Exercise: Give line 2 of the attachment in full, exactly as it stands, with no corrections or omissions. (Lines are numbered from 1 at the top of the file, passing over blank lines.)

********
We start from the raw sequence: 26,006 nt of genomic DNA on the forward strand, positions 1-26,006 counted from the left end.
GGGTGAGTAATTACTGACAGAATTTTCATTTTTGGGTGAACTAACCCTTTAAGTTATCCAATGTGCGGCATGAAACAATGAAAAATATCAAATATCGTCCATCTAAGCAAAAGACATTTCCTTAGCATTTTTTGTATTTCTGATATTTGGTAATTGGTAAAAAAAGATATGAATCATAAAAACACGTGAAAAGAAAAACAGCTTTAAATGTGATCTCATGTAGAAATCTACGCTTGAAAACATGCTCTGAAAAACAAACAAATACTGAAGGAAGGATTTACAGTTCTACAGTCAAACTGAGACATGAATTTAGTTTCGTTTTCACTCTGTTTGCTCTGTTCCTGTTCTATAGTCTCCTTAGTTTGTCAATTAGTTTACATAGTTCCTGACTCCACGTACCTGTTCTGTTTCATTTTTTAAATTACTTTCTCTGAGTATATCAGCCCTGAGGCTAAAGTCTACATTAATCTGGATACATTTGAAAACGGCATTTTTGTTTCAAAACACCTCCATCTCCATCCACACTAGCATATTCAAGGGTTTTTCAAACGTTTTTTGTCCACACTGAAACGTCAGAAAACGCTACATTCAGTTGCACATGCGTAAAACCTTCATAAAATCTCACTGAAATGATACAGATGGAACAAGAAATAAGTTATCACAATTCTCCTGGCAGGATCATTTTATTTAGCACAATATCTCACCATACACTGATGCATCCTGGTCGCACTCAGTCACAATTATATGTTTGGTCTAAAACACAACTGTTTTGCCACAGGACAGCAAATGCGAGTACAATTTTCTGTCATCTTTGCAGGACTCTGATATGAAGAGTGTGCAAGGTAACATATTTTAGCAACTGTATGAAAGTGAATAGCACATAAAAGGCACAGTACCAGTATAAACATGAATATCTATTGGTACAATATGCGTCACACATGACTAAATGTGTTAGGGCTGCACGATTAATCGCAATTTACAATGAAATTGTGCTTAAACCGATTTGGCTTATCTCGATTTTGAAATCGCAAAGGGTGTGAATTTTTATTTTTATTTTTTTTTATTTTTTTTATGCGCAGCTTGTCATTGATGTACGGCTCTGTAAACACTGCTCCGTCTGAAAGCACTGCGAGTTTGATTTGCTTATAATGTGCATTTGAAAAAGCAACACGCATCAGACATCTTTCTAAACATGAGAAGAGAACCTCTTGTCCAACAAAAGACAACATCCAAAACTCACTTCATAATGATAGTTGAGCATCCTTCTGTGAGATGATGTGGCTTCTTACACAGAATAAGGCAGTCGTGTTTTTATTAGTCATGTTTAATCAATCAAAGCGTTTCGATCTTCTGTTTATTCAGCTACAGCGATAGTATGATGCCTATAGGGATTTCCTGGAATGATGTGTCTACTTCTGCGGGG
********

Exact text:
GGGTGAGTAATTACTGACAGAATTTTCATTTTTGGGTGAACTAACCCTTTAAGTTATCCAATGTGCGGCATGAAACAATGAAAAATATCAAATATCGTCCATCTAAGCAAAAGACATTTCCTTAGCATTTTTTGTATTTCTGATATTTGGTAATTGGTAAAAAAAGATATGAATCATAAAAACACGTGAAAAGAAAAACAGCTTTAAATGTGATCTCATGTAGAAATCTACGCTTGAAAACATGCTCTGAAAAACAAACAAATACTGAAGGAAGGATTTACAGTTCTACAGTCAAACTGAGACATGAATTTAGTTTCGTTTTCACTCTGTTTGCTCTGTTCCTGTTCTATAGTCTCCTTAGTTTGTCAATTAGTTTACATAGTTCCTGACTCCACGTACCTGTTCTGTTTCATTTTTTAAATTACTTTCTCTGAGTATATCAGCCCTGAGGCTAAAGTCTACATTAATCTGGATACATTTGAAAACGGCATTTTTGTTTCAAAACACCTCCATCTCCATCCACACTAGCATATTCAAGGGTTTTTCAAACGTTTTTTGTCCACACTGAAACGTCAGAAAACGCTACATTCAGTTGCACATGCGTAAAACCTTCATAAAATCTCACTGAAATGATACAGATGGAACAAGAAATAAGTTATCACAATTCTCCTGGCAGGATCATTTTATTTAGCACAATATCTCACCATACACTGATGCATCCTGGTCGCACTCAGTCACAATTATATGTTTGGTCTAAAACACAACTGTTTTGCCACAGGACAGCAAATGCGAGTACAATTTTCTGTCATCTTTGCAGGACTCTGATATGAAGAGTGTGCAAGGTAACATATTTTAGCAACTGTATGAAAGTGAATAGCACATAAAAGGCACAGTACCAGTATAAACATGAATATCTATTGGTACAATATGCGTCACACATGACTAAATGTGTTAGGGCTGCACGATTAATCGCAATTTACAATGAAATTGTGCTTAAACCGATTTGGCTTATCTCGATTTTGAAATCGCAAAGGGTGTGAATTTTTATTTTTATTTTTTTTTATTTTTTTTATGCGCAGCTTGTCATTGATGTACGGCTCTGTAAACACTGCTCCGTCTGAAAGCACTGCGAGTTTGATTTGCTTATAATGTGCATTTGAAAAAGCAACACGCATCAGACATCTTTCTAAACATGAGAAGAGAACCTCTTGTCCAACAAAAGACAACATCCAAAACTCACTTCATAATGATAGTTGAGCATCCTTCTGTGAGATGATGTGGCTTCTTACACAGAATAAGGCAGTCGTGTTTTTATTAGTCATGTTTAATCAATCAAAGCGTTTCGATCTTCTGTTTATTCAGCTACAGCGATAGTATGATGCCTATAGGGATTTCCTGGAATGATGTGTCTACTTCTGCGGGG